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Senate has yet to fill Presidential position

May 6, 2010

UW-River Falls students voted in the 2010 Student Senate elections on April 22-23 allowing 13 new student senators to be seated, but the final results left the new president unannounced.

Nikki Shonoiki lost the vote to Tyler Latz with a final tally of 320-229 in the April elections.

However, before the polls closed on the 23rd, Latz officially removed himself from the presidential race, leaving Shonoiki the president-elect by default.

According to former Student Senate President Josh Brock, after the ethics complaint against Shonoiki was voted upon, it went to mediation, which failed, then went to arbitration where it was decided to redo the presidential election. Brock said the new elections chair will be appointed Tuesday, May 4, and that representative will then set the official election date for sometime during finals week.

Despite the position of president remaining unfilled, the other positions have been filled and the new representatives were seated at the senate meeting April 27. 

The position of vice president has been filled by Jason Keck, a sophomore crop and soil science major. Keck, who grew up on a crop and hog farm, said his interests include his family’s farm, being outdoors, the UWRF crop judging team, the crop and soil club and Alpha Gamma Rho.

“I ran for Student Senate because I had heard about some issues that they were dealing with and thought that I would like to be involved in how the student body isrepresented,” Keck said.

Keck said that he hopes to help Student Senate with a common sense approach to solving problems and help UWRF be successful in the future.

“Some main issues I see facing UWRF are with student organization budgets and communication about Student Senate to the student body,” Keck said.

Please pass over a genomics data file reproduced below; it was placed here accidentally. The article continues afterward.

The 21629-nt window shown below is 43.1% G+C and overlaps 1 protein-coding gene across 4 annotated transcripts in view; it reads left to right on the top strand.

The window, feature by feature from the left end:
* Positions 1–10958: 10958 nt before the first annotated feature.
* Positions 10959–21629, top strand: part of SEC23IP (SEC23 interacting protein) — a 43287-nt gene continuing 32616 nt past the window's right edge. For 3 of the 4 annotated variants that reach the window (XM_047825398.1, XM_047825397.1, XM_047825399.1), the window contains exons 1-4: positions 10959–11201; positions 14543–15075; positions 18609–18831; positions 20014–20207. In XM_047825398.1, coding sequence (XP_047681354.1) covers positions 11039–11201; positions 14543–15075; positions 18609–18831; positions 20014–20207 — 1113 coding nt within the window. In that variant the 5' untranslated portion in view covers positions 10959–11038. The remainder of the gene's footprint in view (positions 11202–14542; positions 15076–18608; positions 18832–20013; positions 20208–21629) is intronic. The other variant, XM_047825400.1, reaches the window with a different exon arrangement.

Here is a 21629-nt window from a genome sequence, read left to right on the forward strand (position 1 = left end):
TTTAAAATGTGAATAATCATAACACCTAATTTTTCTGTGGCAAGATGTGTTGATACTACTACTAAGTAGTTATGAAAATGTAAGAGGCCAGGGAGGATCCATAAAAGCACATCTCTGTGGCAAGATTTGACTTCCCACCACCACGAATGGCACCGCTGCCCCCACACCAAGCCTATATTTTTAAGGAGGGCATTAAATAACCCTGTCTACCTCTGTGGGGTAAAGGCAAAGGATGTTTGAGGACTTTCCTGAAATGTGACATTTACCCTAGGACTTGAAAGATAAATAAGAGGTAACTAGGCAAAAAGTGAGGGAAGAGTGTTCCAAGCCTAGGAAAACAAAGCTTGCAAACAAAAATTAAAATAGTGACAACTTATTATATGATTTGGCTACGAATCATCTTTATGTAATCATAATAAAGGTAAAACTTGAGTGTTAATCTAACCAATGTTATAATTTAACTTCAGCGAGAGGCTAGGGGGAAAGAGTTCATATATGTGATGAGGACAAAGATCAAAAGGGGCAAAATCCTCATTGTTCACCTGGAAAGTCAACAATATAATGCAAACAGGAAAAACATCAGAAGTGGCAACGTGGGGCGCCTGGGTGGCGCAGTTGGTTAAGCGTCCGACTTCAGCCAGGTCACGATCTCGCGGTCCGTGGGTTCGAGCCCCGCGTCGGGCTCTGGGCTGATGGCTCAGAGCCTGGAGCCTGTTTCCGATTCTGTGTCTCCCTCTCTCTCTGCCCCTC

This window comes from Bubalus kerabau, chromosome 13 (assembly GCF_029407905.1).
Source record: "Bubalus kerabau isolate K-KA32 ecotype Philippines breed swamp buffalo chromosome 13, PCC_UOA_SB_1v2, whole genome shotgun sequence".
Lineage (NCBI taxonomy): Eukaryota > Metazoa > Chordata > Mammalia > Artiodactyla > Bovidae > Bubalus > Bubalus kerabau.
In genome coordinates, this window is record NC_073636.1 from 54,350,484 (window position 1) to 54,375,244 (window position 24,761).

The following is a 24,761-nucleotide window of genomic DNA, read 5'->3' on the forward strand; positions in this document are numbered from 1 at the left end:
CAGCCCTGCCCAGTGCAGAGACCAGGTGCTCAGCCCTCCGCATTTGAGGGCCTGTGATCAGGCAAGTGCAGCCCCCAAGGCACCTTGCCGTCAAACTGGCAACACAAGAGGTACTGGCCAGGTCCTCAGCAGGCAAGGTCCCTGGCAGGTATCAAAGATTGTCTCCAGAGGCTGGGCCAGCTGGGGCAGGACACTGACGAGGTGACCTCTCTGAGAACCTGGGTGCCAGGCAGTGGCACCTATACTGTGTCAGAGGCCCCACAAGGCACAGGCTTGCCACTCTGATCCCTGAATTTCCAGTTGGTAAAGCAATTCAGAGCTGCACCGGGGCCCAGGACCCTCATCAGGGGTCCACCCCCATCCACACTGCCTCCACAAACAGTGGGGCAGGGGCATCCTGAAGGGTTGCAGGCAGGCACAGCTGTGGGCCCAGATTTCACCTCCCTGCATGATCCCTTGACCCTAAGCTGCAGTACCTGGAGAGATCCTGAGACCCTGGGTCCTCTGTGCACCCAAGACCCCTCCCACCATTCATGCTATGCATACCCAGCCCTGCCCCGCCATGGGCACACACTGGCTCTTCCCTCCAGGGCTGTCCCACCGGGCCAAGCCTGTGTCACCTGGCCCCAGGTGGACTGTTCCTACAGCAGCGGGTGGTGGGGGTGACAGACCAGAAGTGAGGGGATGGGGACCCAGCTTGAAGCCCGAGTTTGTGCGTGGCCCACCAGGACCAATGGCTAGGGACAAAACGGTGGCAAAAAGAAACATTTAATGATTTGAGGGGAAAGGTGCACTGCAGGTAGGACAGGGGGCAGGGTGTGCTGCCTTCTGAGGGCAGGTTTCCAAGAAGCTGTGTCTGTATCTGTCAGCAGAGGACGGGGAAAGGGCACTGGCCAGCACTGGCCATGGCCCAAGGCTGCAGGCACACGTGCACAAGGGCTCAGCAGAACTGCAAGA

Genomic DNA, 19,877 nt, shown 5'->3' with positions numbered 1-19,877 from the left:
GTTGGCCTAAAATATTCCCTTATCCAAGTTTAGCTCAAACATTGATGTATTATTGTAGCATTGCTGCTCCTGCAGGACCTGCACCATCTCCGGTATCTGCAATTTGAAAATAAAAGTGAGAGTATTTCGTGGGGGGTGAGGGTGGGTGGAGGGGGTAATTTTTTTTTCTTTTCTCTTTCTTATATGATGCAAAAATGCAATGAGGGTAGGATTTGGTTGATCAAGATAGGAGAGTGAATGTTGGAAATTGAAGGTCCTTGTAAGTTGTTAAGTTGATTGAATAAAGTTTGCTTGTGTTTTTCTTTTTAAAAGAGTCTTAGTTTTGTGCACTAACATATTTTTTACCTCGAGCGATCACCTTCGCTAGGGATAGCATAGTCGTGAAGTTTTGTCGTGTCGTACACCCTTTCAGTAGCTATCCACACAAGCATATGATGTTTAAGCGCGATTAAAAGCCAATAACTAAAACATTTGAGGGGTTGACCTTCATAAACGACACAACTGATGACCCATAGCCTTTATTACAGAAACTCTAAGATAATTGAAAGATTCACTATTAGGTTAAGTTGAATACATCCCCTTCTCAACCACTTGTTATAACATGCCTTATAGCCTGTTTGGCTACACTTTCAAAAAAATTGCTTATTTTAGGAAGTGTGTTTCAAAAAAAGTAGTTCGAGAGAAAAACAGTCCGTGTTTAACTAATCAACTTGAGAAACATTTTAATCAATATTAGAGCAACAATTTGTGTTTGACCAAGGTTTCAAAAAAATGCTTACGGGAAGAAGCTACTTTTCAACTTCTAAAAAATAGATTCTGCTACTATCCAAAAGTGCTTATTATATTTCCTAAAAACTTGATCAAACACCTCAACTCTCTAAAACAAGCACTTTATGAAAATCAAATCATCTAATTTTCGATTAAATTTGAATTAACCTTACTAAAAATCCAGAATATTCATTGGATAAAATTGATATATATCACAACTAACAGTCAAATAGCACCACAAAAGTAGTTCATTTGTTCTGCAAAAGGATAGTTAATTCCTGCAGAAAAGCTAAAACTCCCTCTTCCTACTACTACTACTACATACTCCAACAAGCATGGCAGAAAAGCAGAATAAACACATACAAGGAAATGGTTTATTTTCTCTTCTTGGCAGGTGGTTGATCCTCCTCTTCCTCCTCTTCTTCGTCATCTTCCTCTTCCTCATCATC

He also said one idea he had was about an annual column or article in the Student Voice about the goings-on of Student Senate or a Facebook group for Senate to connect with students. Keck said he also hopes to somehow bring about campus-wide postings of weekly updates about each Senate meeting. Keck said he encourages students to vote in the special election for Student Senate president.

Jordan Harshman has taken the position of the College of Education and Professional Studies (CEPS) Representative for next year and is currently serving as the interim president of Student Senate. He previously held a position with Student Senate as an at-large representative, and is a senior history education major who is also involved with the College Republicans.

As interim president, Harshman said his role is to make sure Student Senate continues to function, without “stepping on the toes” of the new administration.

“I will make sure we can get the appointments process, in particular, going, but I will make no appointments myself,” Harshman said.

Harshman said that as the CEPS representative, he will continue to do what he previously did as an at-large representative, such as his involvement with the Allocable Fees Appropriation Board (AFAB). He said one problem he sees facing UWRF is the organization and fairness of AFAB policy.
“I think we had a perfectly fair policy last year with a perfectly fair process,” Harshman said. “The organization of the process was, however, a bit lacking, so that’s one thing I’d really like to focus on.”

He said he also hopes to get word out about who and what AFAB is and does, as it seemed no one knew about them until something very controversial was brought about. Harshman said he’d like to give students the option to come to the meetings to get their opinions out.